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This paper is to be presented at the Eastern Regional Meeting to be held in Pittsburgh, Pa., on Nov. 5–6, 1964, and is considered the property of the Society of Petroleum Engineers. Permission to publish is hereby restricted to an abstract of not more than 300 words, with no illustrations, unless the paper is specifically released to the press by the Editor of the JOURNAL OF PETROLEUM TECHNOLOGY or the Executive Secretary. Such abstract should contain conspicuous acknowledgment of where and by whom the paper is presented. Publication elsewhere after publication in JOURNAL OF PETROLEUM TECHNOLOGY or SOCIETY OF PETROLEUM ENGINEERS JOURNAL is granted on request, providing proper credit is given that publication and the original presentation of the paper.
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The international oil industry is the scene of some of the most important economic conflict in the world. Goals sought by the nations and the companies that are involved vary widely. Those nations that are net fuel importers seek low-priced supplies. Conversely, the nations that are net exporters want to maximize income from their natural resources. Oil companies, both public and private, seek to implement either impartial commercial decisions or the aims of their national government or an amalgamation of the two.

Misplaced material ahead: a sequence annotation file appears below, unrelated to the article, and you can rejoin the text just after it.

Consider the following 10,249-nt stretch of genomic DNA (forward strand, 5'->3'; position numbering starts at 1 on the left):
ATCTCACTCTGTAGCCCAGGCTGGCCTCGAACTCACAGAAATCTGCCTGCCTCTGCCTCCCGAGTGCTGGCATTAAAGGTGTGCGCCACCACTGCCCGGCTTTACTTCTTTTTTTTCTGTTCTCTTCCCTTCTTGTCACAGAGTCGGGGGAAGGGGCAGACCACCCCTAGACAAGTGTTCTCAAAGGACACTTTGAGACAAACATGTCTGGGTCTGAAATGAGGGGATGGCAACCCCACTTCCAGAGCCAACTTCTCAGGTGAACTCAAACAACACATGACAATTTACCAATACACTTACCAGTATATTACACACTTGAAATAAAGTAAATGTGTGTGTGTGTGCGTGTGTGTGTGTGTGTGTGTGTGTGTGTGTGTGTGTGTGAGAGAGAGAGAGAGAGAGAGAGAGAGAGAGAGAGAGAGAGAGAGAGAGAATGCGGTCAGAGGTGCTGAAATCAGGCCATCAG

Petroleum exports are a key source of foreign exchange and government income for the major oil-exporting states. For those countries that are economically underdeveloped, the importance of this revenue is magnified. Consequently, these nations have begun to seek an expanded role in the operation of their domestic oil industry.
The host governments have begun to enhance the role of the producer state through new agreements with both the established international majors and with smaller companies. State-sponsored oil companies have been formed in the host nations, and these have begun to work both independently and with the foreign oil firms. Efforts have met with certain successes, and one may expect that the host governments will make future attempts to improve their position.
The rapid increase in activity by the host governments of the major developing, oil-exporting nations makes an evaluation of their present and potential economic role timely. This paper will touch upon avenues of host government participation, and will suggest some forms for such participation.
The period since the establishment of the "fifty-fifty" profit-sharing agreements has seen the formation of a new series of oil exploration and production agreements that offer the producer governments a larger share of the profits and management of the oil industry.
The more prominent new advantages include the following:
The government receives a larger share of the gross production profits through an increased rate of taxation.
The government receives a carried interest in the enterprise, such that the government does not bear a risk during the exploration stage, but is entitled to a partnership participation if the venture succeeds in discovering commercially recoverable quantities of crude oil.